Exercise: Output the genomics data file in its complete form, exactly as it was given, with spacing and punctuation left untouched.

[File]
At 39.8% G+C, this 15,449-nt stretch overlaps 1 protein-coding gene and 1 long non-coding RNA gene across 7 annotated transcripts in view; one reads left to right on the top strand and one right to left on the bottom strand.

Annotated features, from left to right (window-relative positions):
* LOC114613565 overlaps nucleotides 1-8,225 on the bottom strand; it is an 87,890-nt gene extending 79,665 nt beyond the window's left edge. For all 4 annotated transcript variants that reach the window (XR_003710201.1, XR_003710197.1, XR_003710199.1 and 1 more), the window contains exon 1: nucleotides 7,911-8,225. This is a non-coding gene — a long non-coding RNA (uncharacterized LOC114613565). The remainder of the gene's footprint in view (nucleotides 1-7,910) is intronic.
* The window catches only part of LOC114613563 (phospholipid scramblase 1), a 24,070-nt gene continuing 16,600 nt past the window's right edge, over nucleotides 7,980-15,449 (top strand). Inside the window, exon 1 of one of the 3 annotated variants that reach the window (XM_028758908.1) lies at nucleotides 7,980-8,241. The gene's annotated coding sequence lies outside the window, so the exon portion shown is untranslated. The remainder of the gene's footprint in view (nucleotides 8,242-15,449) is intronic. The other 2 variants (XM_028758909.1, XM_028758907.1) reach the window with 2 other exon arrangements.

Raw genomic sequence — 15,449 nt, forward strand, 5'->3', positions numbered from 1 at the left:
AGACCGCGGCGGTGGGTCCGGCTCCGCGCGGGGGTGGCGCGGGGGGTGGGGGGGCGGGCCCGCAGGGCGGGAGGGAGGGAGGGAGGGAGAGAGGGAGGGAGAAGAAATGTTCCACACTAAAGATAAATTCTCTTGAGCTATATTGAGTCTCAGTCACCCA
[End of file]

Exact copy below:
At 39.8% G+C, this 15,449-nt stretch overlaps 1 protein-coding gene and 1 long non-coding RNA gene across 7 annotated transcripts in view; one reads left to right on the top strand and one right to left on the bottom strand.

Annotated features, from left to right (window-relative positions):
* LOC114613565 overlaps nucleotides 1-8,225 on the bottom strand; it is an 87,890-nt gene extending 79,665 nt beyond the window's left edge. For all 4 annotated transcript variants that reach the window (XR_003710201.1, XR_003710197.1, XR_003710199.1 and 1 more), the window contains exon 1: nucleotides 7,911-8,225. This is a non-coding gene — a long non-coding RNA (uncharacterized LOC114613565). The remainder of the gene's footprint in view (nucleotides 1-7,910) is intronic.
* The window catches only part of LOC114613563 (phospholipid scramblase 1), a 24,070-nt gene continuing 16,600 nt past the window's right edge, over nucleotides 7,980-15,449 (top strand). Inside the window, exon 1 of one of the 3 annotated variants that reach the window (XM_028758908.1) lies at nucleotides 7,980-8,241. The gene's annotated coding sequence lies outside the window, so the exon portion shown is untranslated. The remainder of the gene's footprint in view (nucleotides 8,242-15,449) is intronic. The other 2 variants (XM_028758909.1, XM_028758907.1) reach the window with 2 other exon arrangements.

Raw genomic sequence — 15,449 nt, forward strand, 5'->3', positions numbered from 1 at the left:
AGACCGCGGCGGTGGGTCCGGCTCCGCGCGGGGGTGGCGCGGGGGGTGGGGGGGCGGGCCCGCAGGGCGGGAGGGAGGGAGGGAGGGAGAGAGGGAGGGAGAAGAAATGTTCCACACTAAAGATAAATTCTCTTGAGCTATATTGAGTCTCAGTCACCCA